Residents in the Table View, Big Bay and Blouberg Strand areas are up in arms after a pump station at the Bloubergstrand Beachfront pumped sewage into the water.

Beach-goers were asked to avoid the beach area near Café Blouberg on February 22 when the spill was noticed by members of the Table View Rate Payers Association.

The pump reportedly tripped after load shedding and no warning alarm or system was properly in place to notify relevant officials that the station was spilling sewerage onto the beach.

According to the Table View Rate Payers Association, it took 18 hours from when the incident was reported by residents for the pump to be attended to and switched back on. The stench from the spill was strong and terribly nauseating for residents in the area.

Green water seen at Blouberstrand after the pump spill.

“On Saturday 22 February the pump station at Bloubergstrand failed temporarily due to load-shedding, which resulted in a sewage spill. The relevant departments were notified immediately and they responded. Both Coastal Management and City Health departments sent staff to the site on Saturday and Sunday. Pollution warnings were installed at the site. The City monitored the area and the cleaning process continued today when the tide was low,” says Xanthea Limberg, the City of Cape Town’s Mayco Member for Water and Waste.

Yesterday [February 24] a suction pump truck visited the Bloubergstrand beachfront to carry out cleaning attempts on the contaminated water. During the cleanup, a worker slipped and fell on the rocks and has reportedly broken his arm.

The suction pump truck cleaning the beachfront.

On the same day at approximately 12.30pm, residents notified the Water and Sanitation Department of more sewage flowing from outflows onto the beach to the left of Blue Peter Hotel and Spanish Steps houses. The Pellegrini sewage pump had failed, residents reported that it had been unattended for 48 hours.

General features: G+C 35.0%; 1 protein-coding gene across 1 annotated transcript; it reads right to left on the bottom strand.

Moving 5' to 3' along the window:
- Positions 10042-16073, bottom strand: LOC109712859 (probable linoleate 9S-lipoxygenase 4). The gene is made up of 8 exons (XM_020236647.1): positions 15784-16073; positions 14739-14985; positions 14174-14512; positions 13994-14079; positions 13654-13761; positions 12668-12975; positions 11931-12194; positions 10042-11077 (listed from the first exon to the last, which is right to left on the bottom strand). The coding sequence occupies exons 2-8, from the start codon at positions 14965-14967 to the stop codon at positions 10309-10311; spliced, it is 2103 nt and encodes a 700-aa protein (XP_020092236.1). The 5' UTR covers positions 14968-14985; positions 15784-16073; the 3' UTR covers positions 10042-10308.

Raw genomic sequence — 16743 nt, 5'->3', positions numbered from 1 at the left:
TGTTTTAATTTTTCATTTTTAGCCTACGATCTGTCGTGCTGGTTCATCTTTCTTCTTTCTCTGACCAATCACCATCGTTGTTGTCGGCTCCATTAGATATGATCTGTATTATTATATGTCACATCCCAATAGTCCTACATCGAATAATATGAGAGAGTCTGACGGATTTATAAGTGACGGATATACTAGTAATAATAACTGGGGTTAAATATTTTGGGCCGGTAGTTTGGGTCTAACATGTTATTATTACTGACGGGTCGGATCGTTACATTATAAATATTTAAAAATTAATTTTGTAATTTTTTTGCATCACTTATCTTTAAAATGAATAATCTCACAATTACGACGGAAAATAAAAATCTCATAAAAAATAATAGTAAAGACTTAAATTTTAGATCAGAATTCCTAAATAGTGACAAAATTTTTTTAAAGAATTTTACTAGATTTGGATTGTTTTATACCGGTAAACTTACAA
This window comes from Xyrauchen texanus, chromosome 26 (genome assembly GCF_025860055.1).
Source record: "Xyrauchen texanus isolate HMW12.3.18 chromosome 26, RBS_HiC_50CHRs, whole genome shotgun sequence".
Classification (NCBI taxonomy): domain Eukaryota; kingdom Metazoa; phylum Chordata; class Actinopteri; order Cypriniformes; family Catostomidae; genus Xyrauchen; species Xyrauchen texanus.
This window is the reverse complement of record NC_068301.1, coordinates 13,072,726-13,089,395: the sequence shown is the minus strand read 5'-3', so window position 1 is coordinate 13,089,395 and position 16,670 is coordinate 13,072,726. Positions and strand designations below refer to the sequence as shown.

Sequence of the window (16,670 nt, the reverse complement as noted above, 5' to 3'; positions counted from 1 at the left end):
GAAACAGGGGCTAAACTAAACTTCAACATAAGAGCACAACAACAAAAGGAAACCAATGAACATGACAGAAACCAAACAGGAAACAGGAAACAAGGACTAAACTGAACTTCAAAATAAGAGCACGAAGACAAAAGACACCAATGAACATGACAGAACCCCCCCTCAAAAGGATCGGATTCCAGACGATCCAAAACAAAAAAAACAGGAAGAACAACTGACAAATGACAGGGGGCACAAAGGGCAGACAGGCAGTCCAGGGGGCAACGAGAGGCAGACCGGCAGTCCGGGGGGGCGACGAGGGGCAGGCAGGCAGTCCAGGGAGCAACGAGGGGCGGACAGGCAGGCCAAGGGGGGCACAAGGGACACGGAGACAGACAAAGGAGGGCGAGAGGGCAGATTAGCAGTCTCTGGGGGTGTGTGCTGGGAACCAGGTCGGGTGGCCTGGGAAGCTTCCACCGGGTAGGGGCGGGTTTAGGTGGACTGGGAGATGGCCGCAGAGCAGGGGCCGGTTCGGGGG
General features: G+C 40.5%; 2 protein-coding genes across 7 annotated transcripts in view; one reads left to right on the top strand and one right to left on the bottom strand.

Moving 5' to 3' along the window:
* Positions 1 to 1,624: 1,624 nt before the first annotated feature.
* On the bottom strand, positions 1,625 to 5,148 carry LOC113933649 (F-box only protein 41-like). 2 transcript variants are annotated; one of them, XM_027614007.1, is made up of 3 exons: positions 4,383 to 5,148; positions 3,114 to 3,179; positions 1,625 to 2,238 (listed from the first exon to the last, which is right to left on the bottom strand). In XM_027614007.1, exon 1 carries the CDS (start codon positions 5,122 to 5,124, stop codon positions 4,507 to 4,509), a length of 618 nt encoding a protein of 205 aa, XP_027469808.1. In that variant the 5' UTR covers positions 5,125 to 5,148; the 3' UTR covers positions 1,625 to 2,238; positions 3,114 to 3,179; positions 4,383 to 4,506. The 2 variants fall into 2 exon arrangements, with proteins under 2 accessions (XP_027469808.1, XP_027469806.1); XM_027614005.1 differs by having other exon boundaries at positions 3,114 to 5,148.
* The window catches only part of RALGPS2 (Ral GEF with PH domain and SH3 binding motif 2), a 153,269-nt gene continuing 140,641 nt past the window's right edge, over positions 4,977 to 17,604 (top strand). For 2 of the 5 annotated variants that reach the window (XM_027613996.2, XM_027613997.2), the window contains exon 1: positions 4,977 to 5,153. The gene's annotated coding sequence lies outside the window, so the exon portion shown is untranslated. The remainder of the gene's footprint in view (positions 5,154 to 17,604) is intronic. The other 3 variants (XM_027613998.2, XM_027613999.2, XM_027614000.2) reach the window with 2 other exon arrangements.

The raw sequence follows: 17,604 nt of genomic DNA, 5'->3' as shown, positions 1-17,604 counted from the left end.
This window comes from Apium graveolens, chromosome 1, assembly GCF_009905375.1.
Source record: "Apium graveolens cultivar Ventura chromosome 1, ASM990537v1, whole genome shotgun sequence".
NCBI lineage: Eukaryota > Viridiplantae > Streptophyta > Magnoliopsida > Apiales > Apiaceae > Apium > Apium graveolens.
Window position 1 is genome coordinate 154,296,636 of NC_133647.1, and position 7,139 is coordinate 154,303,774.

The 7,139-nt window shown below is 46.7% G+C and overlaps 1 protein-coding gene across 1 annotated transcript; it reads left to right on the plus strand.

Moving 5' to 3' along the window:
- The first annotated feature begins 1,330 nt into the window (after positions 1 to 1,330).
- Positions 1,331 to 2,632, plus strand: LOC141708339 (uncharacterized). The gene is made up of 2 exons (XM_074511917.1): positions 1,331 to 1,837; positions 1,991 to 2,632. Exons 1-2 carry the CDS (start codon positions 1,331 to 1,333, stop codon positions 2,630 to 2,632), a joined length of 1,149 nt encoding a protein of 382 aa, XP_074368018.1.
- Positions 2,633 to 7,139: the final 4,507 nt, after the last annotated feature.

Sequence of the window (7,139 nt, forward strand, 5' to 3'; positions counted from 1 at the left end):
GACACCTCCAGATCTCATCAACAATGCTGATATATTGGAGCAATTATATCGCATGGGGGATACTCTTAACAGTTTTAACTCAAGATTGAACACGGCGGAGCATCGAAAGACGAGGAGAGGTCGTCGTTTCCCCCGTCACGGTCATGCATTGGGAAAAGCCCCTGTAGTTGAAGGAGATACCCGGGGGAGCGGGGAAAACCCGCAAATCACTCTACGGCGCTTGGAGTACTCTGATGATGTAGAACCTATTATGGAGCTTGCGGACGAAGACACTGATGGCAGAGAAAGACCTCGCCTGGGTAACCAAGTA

“Pump stations are fitted with telemetric alarm systems to allow teams to respond when an incident occurs. Alerts triggered via the telemetric systems at pump stations are sent by radio but transmission/reception has been slower during load-shedding. Even with mobile operators rerouting to other towers, to compensate for battery theft or low capacity of batteries at towers, there has been an impact on these systems associated with load-shedding,” says Limberg.

Sewage seeping into the sand at Blouberg beachfront.

“The fact that there is no warning system that notifies the authorities immediately that a sewerage pump is down is a HUGE problem. Even if load shedding is the cause for the pumps to trip; it should be mandatory that all pumps should be checked that they are operating after an episode of load shedding,” said the Table View Rate Payers Association in a Facebook post.

The smell of sewage is now present on three sites along the Blouberg beachfront and residents are concerned that the continued contamination and lack of immediate response could lead to serious medical conditions. The Association is asking anyone feeling ill after visiting the beach to contact them.

“We appeal to the public that has been on these beaches over the weekend and are feeling ill to contact the Table View Ratepayers Association on [email protected],” it said.

Pictures: Facebook/Table View Rate Payers Association

Article written by


We love this place! Cape Town Etc features news, reviews, entertainment and lifestyle in the Mother City.